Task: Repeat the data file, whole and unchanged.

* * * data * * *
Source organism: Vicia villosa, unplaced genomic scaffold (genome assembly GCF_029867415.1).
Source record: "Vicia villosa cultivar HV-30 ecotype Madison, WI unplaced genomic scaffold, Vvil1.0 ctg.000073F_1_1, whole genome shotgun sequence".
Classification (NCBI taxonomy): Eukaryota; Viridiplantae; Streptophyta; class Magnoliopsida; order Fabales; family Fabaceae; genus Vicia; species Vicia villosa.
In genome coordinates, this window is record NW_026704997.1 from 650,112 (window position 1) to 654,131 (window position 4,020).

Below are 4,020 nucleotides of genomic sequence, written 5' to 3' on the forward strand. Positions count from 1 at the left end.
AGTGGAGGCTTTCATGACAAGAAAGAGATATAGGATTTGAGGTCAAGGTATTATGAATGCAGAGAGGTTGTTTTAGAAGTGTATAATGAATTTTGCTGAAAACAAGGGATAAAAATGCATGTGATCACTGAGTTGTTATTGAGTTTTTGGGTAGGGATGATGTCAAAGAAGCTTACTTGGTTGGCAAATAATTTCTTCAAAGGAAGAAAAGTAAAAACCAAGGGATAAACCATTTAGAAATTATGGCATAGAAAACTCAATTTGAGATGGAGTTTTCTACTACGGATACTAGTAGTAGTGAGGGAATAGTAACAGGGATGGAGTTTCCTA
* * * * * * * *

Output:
Source organism: Vicia villosa, unplaced genomic scaffold (genome assembly GCF_029867415.1).
Source record: "Vicia villosa cultivar HV-30 ecotype Madison, WI unplaced genomic scaffold, Vvil1.0 ctg.000073F_1_1, whole genome shotgun sequence".
Classification (NCBI taxonomy): Eukaryota; Viridiplantae; Streptophyta; class Magnoliopsida; order Fabales; family Fabaceae; genus Vicia; species Vicia villosa.
In genome coordinates, this window is record NW_026704997.1 from 650,112 (window position 1) to 654,131 (window position 4,020).

Below are 4,020 nucleotides of genomic sequence, written 5' to 3' on the forward strand. Positions count from 1 at the left end.
AGTGGAGGCTTTCATGACAAGAAAGAGATATAGGATTTGAGGTCAAGGTATTATGAATGCAGAGAGGTTGTTTTAGAAGTGTATAATGAATTTTGCTGAAAACAAGGGATAAAAATGCATGTGATCACTGAGTTGTTATTGAGTTTTTGGGTAGGGATGATGTCAAAGAAGCTTACTTGGTTGGCAAATAATTTCTTCAAAGGAAGAAAAGTAAAAACCAAGGGATAAACCATTTAGAAATTATGGCATAGAAAACTCAATTTGAGATGGAGTTTTCTACTACGGATACTAGTAGTAGTGAGGGAATAGTAACAGGGATGGAGTTTCCTA